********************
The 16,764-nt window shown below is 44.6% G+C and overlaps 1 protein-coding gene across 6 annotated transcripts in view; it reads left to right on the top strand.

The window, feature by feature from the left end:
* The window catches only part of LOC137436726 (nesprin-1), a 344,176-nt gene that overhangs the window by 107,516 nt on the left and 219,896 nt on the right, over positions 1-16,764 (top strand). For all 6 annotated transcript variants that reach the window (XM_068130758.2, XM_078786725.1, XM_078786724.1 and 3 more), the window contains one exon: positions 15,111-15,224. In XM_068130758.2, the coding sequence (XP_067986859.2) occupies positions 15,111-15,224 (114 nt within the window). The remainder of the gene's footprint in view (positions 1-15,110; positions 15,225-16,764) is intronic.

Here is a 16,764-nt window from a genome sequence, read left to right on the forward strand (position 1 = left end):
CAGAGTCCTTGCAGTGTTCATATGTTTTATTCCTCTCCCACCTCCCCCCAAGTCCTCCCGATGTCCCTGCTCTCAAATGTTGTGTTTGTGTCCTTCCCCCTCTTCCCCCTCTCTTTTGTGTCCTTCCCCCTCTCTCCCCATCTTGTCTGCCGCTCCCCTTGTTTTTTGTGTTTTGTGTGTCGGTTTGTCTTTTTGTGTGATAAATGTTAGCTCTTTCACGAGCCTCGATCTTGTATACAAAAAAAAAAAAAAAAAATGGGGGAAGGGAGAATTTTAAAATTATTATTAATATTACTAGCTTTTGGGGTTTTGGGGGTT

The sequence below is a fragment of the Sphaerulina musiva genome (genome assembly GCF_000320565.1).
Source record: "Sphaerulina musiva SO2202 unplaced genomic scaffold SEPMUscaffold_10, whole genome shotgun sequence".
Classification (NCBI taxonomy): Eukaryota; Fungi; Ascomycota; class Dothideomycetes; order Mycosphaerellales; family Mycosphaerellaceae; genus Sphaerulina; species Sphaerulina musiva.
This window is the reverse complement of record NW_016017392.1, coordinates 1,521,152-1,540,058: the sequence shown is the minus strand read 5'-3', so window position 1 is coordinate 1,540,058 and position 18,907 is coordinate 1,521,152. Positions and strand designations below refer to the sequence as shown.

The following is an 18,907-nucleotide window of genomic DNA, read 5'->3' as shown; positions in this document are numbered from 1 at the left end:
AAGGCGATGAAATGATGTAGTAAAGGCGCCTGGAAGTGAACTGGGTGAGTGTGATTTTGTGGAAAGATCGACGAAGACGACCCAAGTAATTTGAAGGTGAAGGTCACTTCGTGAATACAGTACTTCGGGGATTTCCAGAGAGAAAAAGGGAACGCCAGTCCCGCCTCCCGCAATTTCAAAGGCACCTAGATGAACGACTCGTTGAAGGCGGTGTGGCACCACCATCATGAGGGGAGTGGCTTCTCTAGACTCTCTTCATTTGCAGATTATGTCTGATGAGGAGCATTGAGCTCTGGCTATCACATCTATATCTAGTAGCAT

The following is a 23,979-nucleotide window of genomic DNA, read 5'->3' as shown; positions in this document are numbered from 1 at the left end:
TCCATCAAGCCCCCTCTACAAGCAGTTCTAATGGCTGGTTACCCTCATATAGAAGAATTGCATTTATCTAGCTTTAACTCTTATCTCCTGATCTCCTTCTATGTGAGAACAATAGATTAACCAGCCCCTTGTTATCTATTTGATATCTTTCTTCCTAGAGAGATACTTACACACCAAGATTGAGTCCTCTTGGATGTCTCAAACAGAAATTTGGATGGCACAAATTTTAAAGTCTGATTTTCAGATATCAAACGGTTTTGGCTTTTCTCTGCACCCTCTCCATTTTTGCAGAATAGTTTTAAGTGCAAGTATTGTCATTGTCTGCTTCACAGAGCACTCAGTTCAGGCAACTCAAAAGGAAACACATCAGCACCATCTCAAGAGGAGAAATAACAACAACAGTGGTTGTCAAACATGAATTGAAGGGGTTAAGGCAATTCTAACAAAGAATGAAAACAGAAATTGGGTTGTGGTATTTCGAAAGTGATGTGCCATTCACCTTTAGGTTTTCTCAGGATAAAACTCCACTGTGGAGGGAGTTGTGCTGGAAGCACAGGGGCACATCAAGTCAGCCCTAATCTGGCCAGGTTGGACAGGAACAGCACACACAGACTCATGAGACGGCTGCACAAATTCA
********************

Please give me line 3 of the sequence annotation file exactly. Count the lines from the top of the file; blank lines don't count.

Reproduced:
* The window catches only part of LOC137436726 (nesprin-1), a 344,176-nt gene that overhangs the window by 107,516 nt on the left and 219,896 nt on the right, over positions 1-16,764 (top strand). For all 6 annotated transcript variants that reach the window (XM_068130758.2, XM_078786725.1, XM_078786724.1 and 3 more), the window contains one exon: positions 15,111-15,224. In XM_068130758.2, the coding sequence (XP_067986859.2) occupies positions 15,111-15,224 (114 nt within the window). The remainder of the gene's footprint in view (positions 1-15,110; positions 15,225-16,764) is intronic.